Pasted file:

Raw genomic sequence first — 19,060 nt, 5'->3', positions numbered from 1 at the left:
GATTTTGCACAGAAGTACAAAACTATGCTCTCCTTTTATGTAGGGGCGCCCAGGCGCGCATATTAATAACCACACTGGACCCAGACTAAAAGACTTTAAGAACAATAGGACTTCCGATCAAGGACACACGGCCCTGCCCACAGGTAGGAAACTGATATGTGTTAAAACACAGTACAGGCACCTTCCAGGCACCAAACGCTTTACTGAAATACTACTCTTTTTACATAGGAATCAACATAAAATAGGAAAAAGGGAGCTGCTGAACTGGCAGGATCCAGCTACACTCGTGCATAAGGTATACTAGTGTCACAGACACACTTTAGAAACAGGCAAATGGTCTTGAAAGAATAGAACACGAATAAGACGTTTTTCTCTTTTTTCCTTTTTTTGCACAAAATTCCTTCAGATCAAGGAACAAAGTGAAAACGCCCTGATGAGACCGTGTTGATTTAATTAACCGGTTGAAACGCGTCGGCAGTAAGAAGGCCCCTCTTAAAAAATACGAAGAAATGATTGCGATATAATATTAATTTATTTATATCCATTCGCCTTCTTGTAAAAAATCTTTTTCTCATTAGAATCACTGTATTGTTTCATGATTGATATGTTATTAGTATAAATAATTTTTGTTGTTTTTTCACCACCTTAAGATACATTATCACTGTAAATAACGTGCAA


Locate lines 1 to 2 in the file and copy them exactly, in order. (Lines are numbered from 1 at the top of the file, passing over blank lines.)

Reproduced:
Raw genomic sequence first — 19,060 nt, 5'->3', positions numbered from 1 at the left:
GATTTTGCACAGAAGTACAAAACTATGCTCTCCTTTTATGTAGGGGCGCCCAGGCGCGCATATTAATAACCACACTGGACCCAGACTAAAAGACTTTAAGAACAATAGGACTTCCGATCAAGGACACACGGCCCTGCCCACAGGTAGGAAACTGATATGTGTTAAAACACAGTACAGGCACCTTCCAGGCACCAAACGCTTTACTGAAATACTACTCTTTTTACATAGGAATCAACATAAAATAGGAAAAAGGGAGCTGCTGAACTGGCAGGATCCAGCTACACTCGTGCATAAGGTATACTAGTGTCACAGACACACTTTAGAAACAGGCAAATGGTCTTGAAAGAATAGAACACGAATAAGACGTTTTTCTCTTTTTTCCTTTTTTTGCACAAAATTCCTTCAGATCAAGGAACAAAGTGAAAACGCCCTGATGAGACCGTGTTGATTTAATTAACCGGTTGAAACGCGTCGGCAGTAAGAAGGCCCCTCTTAAAAAATACGAAGAAATGATTGCGATATAATATTAATTTATTTATATCCATTCGCCTTCTTGTAAAAAATCTTTTTCTCATTAGAATCACTGTATTGTTTCATGATTGATATGTTATTAGTATAAATAATTTTTGTTGTTTTTTCACCACCTTAAGATACATTATCACTGTAAATAACGTGCAA